Studiomama’s 140-Square-Foot Apartment from Viaduct London

During the London Design Festival of 2016, this tiny home layout was available for viewing through the Viaduct London furniture showroom. The design occupies a space that measures just 140 square feet (13 square meters).


The layout is taken from one of Studiomama’s projects in North London, where they were tasked with redesigning the interior of an unusual home with a tiny footprint.



The spacial constraints lead them to incorporate integrated furniture and storage. With the walls lined with custom cabinetry the central portion of the home is able to remain free from clutter. The template allows visitors to get a feel for small space living and outlines the kitchen, bathroom, living and dining room.



The walls feature all the storage you could need for such a small home. Shelves and cabinets (with sliding doors so as not to intrude on the circulation space) run from the floor to the ceiling. Seating is set with the depth of the units and a pull-out desk is concealed in one of the cupboards.


A small nook by the window provides a spot for dining and entertaining. The dining table can be extended to accommodate more people. When creating the home Studiomama produced an inventory of items that a one-person home needs to be capable of storing, including bulky items like a suitcase, and smaller items such as a bike helmet, extra light bulbs etc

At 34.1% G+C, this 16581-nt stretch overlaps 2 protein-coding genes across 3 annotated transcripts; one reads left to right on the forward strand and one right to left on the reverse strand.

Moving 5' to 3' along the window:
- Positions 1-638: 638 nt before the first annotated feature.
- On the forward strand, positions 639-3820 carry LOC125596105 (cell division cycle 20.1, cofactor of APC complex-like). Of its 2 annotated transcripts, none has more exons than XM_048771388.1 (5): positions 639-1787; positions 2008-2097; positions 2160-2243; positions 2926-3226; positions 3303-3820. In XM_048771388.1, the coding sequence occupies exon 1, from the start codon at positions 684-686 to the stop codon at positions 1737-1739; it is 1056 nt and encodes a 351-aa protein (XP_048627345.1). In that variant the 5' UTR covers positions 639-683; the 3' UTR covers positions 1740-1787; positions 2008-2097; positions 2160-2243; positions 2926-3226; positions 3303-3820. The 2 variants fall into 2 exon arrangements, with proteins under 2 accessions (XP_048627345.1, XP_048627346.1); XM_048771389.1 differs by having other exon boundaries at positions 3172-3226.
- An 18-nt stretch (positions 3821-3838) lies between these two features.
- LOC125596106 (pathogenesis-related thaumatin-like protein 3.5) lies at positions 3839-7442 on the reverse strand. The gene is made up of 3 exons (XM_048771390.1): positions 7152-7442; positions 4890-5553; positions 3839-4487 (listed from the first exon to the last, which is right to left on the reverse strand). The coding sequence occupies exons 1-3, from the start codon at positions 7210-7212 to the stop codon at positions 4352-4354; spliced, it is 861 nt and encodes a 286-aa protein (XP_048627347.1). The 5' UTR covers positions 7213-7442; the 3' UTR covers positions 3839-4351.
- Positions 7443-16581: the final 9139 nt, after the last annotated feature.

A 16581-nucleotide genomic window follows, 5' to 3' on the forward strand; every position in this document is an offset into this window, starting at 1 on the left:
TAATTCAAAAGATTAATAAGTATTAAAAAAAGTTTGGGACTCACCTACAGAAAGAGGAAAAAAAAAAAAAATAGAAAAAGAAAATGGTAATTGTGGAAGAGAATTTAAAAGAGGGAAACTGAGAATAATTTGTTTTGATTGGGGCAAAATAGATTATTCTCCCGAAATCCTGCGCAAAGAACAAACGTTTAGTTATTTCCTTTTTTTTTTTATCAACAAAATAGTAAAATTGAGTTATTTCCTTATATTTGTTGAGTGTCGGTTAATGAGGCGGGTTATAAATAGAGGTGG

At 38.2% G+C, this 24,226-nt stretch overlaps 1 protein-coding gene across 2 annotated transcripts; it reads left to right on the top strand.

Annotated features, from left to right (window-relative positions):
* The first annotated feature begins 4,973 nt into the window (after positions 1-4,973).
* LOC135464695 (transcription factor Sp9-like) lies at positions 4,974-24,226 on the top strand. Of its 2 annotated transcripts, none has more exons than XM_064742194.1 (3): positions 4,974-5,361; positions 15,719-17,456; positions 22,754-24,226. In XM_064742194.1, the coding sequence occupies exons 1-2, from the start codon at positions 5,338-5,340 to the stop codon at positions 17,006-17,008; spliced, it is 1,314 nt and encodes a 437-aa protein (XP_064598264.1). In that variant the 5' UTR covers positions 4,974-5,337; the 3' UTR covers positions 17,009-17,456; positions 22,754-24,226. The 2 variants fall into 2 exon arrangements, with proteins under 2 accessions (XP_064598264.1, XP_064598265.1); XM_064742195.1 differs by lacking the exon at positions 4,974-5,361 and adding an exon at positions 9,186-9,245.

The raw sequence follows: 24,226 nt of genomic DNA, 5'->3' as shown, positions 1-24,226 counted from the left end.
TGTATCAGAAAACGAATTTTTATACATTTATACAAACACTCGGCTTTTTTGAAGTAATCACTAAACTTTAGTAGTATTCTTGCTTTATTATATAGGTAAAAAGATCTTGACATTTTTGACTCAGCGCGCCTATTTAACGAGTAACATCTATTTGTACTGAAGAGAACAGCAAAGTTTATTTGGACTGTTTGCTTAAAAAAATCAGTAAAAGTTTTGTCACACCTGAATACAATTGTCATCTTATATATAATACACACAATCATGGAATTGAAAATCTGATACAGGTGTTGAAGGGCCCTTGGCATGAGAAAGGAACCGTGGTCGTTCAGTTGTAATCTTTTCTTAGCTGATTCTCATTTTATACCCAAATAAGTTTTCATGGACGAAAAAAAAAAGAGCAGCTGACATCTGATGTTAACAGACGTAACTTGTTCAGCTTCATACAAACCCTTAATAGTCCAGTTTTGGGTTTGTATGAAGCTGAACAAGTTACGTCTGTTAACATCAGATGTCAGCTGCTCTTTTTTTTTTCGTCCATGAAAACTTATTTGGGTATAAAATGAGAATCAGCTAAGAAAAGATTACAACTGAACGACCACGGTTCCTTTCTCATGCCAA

One of their main takeaway’s from this project is that integrated furniture wasn’t optional – standalone pieces would have simply been too big and bulky to fit in seamlessly. The result is a space crafted to the needs of the owner. The 3D diagram makes it clear just how small and custom-built the space is.


For more tiny apartments check out this home that makes use of a wood module to create living spaces. Or, this Chinese apartment that mixes modern and traditional elements. See all apartments.

Via Inhabitat
Photos: Charlene Lam

Niall Burke

Structural engineer by day, tiny house designer by night. Niall has a keen interest in small spaces, green design, and sustainability. He started developing Humble Homes while studying for his masters degree in engineering. He is the founder and managing editor of Humble Homes.

  1. Interesting. The design appears to have lots of nice storage space and an adequate place for two to sit and eat. But the fold-down sofa looks like a place one would be consigned to do one’s Ash Wednesday and Good Friday penance. Hopefully there is at least one comfortable spot to sit with a decent reading light. These comments are respectfully submitted.

  2. This apartment would have one seriously asking why would one want to live in London (For London read any city with sky-high accommodation prices). Nice that the architects provided space for one’s suitcase.